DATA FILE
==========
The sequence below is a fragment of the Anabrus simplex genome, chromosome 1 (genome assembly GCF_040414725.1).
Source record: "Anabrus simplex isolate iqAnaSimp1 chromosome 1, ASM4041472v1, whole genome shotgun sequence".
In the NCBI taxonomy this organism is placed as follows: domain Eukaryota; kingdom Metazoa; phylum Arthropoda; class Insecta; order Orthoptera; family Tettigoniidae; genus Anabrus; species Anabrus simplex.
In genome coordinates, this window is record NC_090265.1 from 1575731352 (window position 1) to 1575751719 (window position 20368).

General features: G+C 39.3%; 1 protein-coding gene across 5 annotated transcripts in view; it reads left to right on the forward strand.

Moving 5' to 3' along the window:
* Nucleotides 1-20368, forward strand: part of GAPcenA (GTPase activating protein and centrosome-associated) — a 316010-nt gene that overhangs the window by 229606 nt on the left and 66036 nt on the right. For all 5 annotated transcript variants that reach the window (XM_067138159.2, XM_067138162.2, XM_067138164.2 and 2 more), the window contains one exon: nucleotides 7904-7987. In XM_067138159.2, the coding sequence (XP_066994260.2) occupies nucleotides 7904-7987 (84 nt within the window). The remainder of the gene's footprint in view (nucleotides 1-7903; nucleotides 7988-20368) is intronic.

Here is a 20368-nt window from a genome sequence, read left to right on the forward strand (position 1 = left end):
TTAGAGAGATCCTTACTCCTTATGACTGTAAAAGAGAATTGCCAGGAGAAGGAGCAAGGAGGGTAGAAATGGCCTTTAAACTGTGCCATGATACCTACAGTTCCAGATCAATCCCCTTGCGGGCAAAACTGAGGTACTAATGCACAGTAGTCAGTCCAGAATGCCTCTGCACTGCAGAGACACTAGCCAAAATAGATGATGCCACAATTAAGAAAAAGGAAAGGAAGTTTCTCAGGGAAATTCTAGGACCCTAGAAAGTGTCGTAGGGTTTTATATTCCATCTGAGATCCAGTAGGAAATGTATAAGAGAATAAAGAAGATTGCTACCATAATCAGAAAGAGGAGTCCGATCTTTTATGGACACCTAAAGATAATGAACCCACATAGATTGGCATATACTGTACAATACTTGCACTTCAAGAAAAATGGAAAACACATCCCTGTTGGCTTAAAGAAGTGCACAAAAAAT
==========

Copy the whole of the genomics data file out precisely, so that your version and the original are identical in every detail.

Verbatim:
The sequence below is a fragment of the Anabrus simplex genome, chromosome 1 (genome assembly GCF_040414725.1).
Source record: "Anabrus simplex isolate iqAnaSimp1 chromosome 1, ASM4041472v1, whole genome shotgun sequence".
In the NCBI taxonomy this organism is placed as follows: domain Eukaryota; kingdom Metazoa; phylum Arthropoda; class Insecta; order Orthoptera; family Tettigoniidae; genus Anabrus; species Anabrus simplex.
In genome coordinates, this window is record NC_090265.1 from 1575731352 (window position 1) to 1575751719 (window position 20368).

General features: G+C 39.3%; 1 protein-coding gene across 5 annotated transcripts in view; it reads left to right on the forward strand.

Moving 5' to 3' along the window:
* Nucleotides 1-20368, forward strand: part of GAPcenA (GTPase activating protein and centrosome-associated) — a 316010-nt gene that overhangs the window by 229606 nt on the left and 66036 nt on the right. For all 5 annotated transcript variants that reach the window (XM_067138159.2, XM_067138162.2, XM_067138164.2 and 2 more), the window contains one exon: nucleotides 7904-7987. In XM_067138159.2, the coding sequence (XP_066994260.2) occupies nucleotides 7904-7987 (84 nt within the window). The remainder of the gene's footprint in view (nucleotides 1-7903; nucleotides 7988-20368) is intronic.

Here is a 20368-nt window from a genome sequence, read left to right on the forward strand (position 1 = left end):
TTAGAGAGATCCTTACTCCTTATGACTGTAAAAGAGAATTGCCAGGAGAAGGAGCAAGGAGGGTAGAAATGGCCTTTAAACTGTGCCATGATACCTACAGTTCCAGATCAATCCCCTTGCGGGCAAAACTGAGGTACTAATGCACAGTAGTCAGTCCAGAATGCCTCTGCACTGCAGAGACACTAGCCAAAATAGATGATGCCACAATTAAGAAAAAGGAAAGGAAGTTTCTCAGGGAAATTCTAGGACCCTAGAAAGTGTCGTAGGGTTTTATATTCCATCTGAGATCCAGTAGGAAATGTATAAGAGAATAAAGAAGATTGCTACCATAATCAGAAAGAGGAGTCCGATCTTTTATGGACACCTAAAGATAATGAACCCACATAGATTGGCATATACTGTACAATACTTGCACTTCAAGAAAAATGGAAAACACATCCCTGTTGGCTTAAAGAAGTGCACAAAAAAT